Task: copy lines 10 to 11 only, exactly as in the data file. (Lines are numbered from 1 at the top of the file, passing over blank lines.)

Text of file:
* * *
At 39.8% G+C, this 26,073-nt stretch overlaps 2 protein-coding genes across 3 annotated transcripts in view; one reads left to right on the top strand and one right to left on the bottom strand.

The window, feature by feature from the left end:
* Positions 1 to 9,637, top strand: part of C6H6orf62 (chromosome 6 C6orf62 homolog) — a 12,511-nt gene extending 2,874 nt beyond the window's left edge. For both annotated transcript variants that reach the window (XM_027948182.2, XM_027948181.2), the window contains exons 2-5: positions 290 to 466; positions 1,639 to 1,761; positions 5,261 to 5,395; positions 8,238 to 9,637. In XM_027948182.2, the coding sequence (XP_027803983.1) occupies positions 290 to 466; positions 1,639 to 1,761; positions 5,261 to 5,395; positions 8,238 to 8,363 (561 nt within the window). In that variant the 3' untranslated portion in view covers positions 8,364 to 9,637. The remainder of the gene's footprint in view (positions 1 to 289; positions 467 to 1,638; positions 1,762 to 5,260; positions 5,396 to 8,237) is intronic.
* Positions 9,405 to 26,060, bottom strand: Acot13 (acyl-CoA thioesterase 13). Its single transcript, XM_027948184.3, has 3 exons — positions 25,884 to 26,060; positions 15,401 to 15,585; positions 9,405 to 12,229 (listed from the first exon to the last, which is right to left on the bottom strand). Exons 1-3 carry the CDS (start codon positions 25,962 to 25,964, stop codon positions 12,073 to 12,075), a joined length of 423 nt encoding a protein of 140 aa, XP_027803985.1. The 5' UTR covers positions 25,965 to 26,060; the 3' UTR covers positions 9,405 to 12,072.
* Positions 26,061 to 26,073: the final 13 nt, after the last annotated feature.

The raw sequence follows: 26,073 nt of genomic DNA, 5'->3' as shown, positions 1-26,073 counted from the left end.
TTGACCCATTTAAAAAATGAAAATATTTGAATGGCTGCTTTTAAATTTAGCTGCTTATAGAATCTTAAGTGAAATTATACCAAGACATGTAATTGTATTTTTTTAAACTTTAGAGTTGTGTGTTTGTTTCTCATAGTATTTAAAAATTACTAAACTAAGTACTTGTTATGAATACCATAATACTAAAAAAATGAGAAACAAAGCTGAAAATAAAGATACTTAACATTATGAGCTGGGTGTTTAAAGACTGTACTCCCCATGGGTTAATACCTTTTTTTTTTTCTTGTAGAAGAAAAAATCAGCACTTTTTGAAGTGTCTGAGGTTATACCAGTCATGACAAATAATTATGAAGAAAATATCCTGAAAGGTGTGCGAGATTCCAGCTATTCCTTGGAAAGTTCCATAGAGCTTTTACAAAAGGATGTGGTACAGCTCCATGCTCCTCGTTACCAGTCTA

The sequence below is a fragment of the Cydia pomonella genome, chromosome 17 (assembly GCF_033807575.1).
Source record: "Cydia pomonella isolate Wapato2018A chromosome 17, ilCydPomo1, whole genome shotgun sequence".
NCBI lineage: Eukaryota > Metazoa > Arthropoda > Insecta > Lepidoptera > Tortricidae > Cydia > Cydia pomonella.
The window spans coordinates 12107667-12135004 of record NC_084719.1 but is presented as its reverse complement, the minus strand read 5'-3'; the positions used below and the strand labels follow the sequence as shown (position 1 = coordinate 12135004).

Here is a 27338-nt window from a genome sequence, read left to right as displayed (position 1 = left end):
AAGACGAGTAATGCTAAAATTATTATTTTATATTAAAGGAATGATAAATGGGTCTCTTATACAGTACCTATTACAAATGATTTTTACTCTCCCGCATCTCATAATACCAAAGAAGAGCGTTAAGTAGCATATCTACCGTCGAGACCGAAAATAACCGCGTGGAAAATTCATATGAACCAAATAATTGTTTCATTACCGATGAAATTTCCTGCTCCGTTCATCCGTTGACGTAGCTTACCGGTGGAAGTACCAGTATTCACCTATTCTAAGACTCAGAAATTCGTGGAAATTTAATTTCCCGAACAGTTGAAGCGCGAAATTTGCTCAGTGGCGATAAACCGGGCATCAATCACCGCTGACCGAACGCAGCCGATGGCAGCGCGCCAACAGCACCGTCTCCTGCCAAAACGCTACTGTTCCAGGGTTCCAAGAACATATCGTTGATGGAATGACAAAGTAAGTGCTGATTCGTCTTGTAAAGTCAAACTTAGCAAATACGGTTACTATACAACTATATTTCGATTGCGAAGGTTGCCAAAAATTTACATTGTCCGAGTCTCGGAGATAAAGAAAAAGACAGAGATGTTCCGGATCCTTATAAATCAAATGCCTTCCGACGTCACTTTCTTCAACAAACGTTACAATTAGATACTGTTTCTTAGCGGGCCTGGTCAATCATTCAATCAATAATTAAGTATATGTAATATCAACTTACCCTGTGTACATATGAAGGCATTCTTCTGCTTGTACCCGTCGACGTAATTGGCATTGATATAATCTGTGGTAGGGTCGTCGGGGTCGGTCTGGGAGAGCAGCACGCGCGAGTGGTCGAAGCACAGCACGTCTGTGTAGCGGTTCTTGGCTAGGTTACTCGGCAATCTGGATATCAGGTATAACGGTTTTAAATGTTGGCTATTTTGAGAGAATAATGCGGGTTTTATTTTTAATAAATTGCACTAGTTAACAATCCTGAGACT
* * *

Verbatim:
NCBI lineage: Eukaryota > Metazoa > Arthropoda > Insecta > Lepidoptera > Tortricidae > Cydia > Cydia pomonella.
The window spans coordinates 12107667-12135004 of record NC_084719.1 but is presented as its reverse complement, the minus strand read 5'-3'; the positions used below and the strand labels follow the sequence as shown (position 1 = coordinate 12135004).